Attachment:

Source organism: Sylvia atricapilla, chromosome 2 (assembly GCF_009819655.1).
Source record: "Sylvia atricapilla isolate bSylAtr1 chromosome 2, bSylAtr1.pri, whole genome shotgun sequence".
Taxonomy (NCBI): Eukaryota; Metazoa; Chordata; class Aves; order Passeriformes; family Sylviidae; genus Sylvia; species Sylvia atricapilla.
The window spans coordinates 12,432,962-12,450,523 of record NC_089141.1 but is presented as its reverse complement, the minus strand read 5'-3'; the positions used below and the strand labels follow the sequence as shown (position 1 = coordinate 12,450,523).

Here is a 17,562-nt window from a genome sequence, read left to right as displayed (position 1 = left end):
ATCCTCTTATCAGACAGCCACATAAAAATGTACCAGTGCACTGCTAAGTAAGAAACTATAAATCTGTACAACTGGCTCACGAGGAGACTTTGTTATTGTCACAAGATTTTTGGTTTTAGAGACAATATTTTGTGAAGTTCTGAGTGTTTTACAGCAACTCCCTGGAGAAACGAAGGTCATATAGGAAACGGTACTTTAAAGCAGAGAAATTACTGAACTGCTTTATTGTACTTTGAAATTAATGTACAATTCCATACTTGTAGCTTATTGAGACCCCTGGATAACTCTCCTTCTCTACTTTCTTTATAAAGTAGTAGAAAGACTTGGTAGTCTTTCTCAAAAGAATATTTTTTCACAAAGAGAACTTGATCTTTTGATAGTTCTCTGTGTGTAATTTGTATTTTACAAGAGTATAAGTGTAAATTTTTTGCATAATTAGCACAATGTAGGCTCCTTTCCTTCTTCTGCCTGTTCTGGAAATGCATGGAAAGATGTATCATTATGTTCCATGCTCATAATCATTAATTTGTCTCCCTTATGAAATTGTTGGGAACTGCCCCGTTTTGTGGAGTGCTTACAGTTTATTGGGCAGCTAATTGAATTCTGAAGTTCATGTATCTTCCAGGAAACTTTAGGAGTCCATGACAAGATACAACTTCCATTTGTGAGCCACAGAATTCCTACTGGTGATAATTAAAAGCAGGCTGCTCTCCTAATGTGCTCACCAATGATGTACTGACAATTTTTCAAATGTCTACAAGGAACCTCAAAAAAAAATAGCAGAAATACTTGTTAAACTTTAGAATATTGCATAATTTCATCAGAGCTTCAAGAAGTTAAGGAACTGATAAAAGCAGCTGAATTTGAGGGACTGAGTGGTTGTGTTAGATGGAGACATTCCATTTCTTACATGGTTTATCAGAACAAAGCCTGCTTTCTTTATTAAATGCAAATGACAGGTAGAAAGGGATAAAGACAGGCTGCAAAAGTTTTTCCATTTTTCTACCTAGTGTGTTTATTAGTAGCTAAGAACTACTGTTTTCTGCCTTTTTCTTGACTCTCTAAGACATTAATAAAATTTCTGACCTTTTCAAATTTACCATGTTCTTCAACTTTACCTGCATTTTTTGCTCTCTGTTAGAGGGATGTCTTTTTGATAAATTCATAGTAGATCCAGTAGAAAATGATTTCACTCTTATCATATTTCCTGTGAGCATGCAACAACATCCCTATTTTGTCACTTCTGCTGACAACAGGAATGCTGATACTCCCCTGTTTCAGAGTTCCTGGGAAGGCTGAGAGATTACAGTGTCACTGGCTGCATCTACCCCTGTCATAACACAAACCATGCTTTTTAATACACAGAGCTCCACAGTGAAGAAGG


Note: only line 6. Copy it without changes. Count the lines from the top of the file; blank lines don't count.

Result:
ATCCTCTTATCAGACAGCCACATAAAAATGTACCAGTGCACTGCTAAGTAAGAAACTATAAATCTGTACAACTGGCTCACGAGGAGACTTTGTTATTGTCACAAGATTTTTGGTTTTAGAGACAATATTTTGTGAAGTTCTGAGTGTTTTACAGCAACTCCCTGGAGAAACGAAGGTCATATAGGAAACGGTACTTTAAAGCAGAGAAATTACTGAACTGCTTTATTGTACTTTGAAATTAATGTACAATTCCATACTTGTAGCTTATTGAGACCCCTGGATAACTCTCCTTCTCTACTTTCTTTATAAAGTAGTAGAAAGACTTGGTAGTCTTTCTCAAAAGAATATTTTTTCACAAAGAGAACTTGATCTTTTGATAGTTCTCTGTGTGTAATTTGTATTTTACAAGAGTATAAGTGTAAATTTTTTGCATAATTAGCACAATGTAGGCTCCTTTCCTTCTTCTGCCTGTTCTGGAAATGCATGGAAAGATGTATCATTATGTTCCATGCTCATAATCATTAATTTGTCTCCCTTATGAAATTGTTGGGAACTGCCCCGTTTTGTGGAGTGCTTACAGTTTATTGGGCAGCTAATTGAATTCTGAAGTTCATGTATCTTCCAGGAAACTTTAGGAGTCCATGACAAGATACAACTTCCATTTGTGAGCCACAGAATTCCTACTGGTGATAATTAAAAGCAGGCTGCTCTCCTAATGTGCTCACCAATGATGTACTGACAATTTTTCAAATGTCTACAAGGAACCTCAAAAAAAAATAGCAGAAATACTTGTTAAACTTTAGAATATTGCATAATTTCATCAGAGCTTCAAGAAGTTAAGGAACTGATAAAAGCAGCTGAATTTGAGGGACTGAGTGGTTGTGTTAGATGGAGACATTCCATTTCTTACATGGTTTATCAGAACAAAGCCTGCTTTCTTTATTAAATGCAAATGACAGGTAGAAAGGGATAAAGACAGGCTGCAAAAGTTTTTCCATTTTTCTACCTAGTGTGTTTATTAGTAGCTAAGAACTACTGTTTTCTGCCTTTTTCTTGACTCTCTAAGACATTAATAAAATTTCTGACCTTTTCAAATTTACCATGTTCTTCAACTTTACCTGCATTTTTTGCTCTCTGTTAGAGGGATGTCTTTTTGATAAATTCATAGTAGATCCAGTAGAAAATGATTTCACTCTTATCATATTTCCTGTGAGCATGCAACAACATCCCTATTTTGTCACTTCTGCTGACAACAGGAATGCTGATACTCCCCTGTTTCAGAGTTCCTGGGAAGGCTGAGAGATTACAGTGTCACTGGCTGCATCTACCCCTGTCATAACACAAACCATGCTTTTTAATACACAGAGCTCCACAGTGAAGAAGG